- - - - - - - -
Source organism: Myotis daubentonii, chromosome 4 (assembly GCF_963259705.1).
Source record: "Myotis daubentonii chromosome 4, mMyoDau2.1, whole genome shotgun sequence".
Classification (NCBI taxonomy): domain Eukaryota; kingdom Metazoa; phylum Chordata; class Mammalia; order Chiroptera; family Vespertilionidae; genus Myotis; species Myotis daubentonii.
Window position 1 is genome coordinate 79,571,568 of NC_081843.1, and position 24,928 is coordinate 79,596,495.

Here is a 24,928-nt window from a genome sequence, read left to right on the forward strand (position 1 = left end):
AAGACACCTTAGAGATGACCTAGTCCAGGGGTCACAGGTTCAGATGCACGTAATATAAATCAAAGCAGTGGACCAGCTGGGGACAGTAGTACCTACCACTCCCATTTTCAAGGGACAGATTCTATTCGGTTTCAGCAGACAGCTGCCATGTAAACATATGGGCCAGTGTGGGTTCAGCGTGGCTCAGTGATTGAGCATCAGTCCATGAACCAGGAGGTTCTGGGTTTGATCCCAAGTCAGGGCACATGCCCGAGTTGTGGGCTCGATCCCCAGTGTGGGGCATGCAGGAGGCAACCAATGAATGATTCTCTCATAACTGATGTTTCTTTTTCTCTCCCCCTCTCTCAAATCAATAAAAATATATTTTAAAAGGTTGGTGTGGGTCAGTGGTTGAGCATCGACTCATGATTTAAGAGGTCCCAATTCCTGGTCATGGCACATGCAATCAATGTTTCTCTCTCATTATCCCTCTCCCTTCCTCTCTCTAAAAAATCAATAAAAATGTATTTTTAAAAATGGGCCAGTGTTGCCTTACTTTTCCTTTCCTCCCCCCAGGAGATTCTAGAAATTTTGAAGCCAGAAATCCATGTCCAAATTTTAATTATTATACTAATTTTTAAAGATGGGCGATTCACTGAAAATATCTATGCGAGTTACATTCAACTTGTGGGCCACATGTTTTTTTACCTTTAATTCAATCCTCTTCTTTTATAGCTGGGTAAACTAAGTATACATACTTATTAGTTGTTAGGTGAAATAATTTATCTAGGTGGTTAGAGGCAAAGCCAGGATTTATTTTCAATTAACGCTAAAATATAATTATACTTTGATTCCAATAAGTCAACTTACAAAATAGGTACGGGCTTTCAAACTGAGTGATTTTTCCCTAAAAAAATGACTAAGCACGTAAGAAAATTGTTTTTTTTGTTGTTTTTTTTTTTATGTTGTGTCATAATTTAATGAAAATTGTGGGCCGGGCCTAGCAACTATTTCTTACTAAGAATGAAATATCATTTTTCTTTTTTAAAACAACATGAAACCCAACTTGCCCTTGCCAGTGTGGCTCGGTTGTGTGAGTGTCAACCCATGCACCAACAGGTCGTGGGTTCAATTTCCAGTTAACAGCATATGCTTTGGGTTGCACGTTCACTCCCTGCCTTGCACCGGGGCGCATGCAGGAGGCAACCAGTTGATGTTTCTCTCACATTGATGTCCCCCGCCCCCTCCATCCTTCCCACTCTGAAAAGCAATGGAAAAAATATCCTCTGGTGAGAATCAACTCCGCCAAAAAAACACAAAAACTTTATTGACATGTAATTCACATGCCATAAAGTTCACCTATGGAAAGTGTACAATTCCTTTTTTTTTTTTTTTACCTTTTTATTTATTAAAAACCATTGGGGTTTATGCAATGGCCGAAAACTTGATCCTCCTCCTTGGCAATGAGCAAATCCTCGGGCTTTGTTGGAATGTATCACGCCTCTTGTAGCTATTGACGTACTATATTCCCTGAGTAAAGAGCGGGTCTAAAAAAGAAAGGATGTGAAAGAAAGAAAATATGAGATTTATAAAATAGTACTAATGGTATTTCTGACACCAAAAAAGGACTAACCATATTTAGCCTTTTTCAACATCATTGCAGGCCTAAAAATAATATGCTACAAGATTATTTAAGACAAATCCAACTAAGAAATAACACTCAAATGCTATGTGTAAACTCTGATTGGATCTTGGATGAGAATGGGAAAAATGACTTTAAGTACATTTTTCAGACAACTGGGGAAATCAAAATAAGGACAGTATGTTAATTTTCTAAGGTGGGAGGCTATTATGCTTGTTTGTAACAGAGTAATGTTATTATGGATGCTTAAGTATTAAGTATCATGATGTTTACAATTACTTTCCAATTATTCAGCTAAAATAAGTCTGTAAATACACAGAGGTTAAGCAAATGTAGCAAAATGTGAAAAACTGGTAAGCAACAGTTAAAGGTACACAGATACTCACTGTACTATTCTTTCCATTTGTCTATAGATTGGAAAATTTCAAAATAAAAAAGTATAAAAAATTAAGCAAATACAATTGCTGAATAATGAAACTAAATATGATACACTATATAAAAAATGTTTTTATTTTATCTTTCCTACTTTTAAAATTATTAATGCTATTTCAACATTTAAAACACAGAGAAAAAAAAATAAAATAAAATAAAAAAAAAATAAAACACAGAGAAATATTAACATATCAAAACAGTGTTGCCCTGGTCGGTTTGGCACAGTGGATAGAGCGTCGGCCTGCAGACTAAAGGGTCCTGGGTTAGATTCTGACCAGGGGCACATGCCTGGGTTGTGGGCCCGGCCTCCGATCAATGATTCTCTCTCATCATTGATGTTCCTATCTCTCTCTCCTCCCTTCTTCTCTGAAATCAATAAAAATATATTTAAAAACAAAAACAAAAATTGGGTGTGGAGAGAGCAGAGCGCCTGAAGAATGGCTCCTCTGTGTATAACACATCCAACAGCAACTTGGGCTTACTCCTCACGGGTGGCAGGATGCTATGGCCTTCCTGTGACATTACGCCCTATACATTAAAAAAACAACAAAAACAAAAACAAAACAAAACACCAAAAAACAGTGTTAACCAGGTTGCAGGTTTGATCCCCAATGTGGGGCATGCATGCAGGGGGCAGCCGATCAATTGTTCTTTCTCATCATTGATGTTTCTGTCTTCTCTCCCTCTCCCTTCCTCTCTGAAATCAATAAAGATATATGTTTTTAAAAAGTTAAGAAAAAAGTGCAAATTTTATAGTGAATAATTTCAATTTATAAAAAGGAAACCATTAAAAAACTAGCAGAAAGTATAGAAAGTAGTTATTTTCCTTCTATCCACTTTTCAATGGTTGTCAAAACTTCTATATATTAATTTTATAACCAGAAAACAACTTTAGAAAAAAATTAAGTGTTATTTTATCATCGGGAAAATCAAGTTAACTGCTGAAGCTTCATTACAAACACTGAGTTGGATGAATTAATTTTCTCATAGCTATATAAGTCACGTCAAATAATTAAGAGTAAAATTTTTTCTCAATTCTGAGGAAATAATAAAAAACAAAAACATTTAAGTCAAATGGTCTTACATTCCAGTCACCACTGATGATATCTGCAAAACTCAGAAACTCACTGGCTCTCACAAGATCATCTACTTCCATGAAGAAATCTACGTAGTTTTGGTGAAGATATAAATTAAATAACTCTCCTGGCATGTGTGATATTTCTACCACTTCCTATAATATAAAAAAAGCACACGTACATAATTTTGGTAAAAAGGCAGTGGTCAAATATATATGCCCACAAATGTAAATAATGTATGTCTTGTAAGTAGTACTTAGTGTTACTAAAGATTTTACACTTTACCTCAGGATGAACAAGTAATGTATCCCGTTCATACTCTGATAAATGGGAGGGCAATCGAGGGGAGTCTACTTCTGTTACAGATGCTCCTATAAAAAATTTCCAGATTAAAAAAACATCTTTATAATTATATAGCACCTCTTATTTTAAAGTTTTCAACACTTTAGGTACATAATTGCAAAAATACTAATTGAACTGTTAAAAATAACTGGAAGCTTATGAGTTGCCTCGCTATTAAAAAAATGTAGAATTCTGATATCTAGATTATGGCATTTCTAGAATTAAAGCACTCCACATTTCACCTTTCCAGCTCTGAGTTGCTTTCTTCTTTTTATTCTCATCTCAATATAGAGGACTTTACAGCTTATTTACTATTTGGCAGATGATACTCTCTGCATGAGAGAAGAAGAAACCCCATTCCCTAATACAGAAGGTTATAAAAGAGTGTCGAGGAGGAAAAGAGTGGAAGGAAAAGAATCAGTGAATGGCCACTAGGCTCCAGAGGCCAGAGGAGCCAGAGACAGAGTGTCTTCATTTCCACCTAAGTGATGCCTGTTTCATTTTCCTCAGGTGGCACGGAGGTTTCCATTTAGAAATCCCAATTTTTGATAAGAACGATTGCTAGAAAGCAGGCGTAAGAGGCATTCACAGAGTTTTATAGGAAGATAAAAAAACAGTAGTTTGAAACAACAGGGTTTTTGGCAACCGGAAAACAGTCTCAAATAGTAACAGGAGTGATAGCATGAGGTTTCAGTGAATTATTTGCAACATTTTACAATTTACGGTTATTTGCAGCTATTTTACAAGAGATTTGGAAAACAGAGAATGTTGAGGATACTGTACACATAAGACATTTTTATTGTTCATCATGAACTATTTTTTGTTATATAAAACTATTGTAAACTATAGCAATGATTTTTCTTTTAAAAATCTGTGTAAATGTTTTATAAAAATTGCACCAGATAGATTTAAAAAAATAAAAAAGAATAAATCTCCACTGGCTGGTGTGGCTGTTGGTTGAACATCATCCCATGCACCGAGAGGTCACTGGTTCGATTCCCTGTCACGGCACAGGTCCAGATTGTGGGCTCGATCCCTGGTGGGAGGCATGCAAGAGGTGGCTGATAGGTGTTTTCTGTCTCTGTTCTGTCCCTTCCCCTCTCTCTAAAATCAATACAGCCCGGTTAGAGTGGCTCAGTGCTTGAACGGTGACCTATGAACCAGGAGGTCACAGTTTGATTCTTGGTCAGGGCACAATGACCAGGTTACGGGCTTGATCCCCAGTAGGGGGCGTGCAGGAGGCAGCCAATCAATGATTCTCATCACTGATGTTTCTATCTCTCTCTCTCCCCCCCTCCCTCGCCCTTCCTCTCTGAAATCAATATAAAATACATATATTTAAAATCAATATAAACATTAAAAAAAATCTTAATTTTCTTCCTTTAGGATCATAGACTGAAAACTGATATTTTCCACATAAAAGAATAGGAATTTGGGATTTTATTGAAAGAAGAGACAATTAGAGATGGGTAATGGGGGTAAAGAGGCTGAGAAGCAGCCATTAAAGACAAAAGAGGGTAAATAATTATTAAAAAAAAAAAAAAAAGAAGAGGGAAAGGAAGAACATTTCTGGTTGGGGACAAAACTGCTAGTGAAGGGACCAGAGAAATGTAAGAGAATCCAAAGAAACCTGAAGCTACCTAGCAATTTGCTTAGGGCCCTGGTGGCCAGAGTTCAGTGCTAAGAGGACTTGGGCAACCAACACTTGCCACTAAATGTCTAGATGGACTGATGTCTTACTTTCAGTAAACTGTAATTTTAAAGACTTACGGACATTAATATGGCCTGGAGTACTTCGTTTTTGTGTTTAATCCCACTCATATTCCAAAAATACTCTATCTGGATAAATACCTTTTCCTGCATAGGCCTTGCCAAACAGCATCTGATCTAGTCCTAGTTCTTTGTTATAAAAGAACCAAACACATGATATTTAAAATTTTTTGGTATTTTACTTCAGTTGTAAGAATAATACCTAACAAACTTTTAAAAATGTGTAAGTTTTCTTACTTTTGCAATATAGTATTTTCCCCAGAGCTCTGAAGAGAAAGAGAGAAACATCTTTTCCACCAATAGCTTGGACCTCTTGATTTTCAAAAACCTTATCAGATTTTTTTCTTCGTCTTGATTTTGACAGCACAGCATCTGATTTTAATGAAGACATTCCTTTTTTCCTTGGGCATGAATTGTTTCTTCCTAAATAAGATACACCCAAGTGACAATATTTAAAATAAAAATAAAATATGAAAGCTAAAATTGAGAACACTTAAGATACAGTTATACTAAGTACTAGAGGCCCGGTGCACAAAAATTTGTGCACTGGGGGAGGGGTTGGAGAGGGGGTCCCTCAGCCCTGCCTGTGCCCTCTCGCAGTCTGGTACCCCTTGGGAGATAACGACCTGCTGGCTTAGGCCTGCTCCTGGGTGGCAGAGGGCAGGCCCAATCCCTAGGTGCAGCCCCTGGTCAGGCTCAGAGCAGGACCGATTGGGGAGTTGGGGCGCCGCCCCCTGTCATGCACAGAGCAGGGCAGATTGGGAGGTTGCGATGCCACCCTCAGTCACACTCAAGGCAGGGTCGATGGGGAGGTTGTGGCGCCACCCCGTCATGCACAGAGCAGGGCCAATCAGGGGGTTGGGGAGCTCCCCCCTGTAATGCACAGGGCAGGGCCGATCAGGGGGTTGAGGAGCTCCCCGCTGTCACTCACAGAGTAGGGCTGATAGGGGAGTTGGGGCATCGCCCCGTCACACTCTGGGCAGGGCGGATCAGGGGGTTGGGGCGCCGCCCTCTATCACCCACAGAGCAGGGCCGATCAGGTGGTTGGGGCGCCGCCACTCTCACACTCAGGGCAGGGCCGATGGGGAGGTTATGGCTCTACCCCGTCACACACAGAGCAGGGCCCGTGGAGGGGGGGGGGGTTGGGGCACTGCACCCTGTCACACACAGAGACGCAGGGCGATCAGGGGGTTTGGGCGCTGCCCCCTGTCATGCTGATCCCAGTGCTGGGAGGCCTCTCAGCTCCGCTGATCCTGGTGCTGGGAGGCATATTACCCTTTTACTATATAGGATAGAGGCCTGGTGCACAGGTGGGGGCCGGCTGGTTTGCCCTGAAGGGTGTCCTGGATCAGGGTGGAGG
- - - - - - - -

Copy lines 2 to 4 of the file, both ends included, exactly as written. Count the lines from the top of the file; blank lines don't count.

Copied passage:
Source record: "Myotis daubentonii chromosome 4, mMyoDau2.1, whole genome shotgun sequence".
Classification (NCBI taxonomy): domain Eukaryota; kingdom Metazoa; phylum Chordata; class Mammalia; order Chiroptera; family Vespertilionidae; genus Myotis; species Myotis daubentonii.
Window position 1 is genome coordinate 79,571,568 of NC_081843.1, and position 24,928 is coordinate 79,596,495.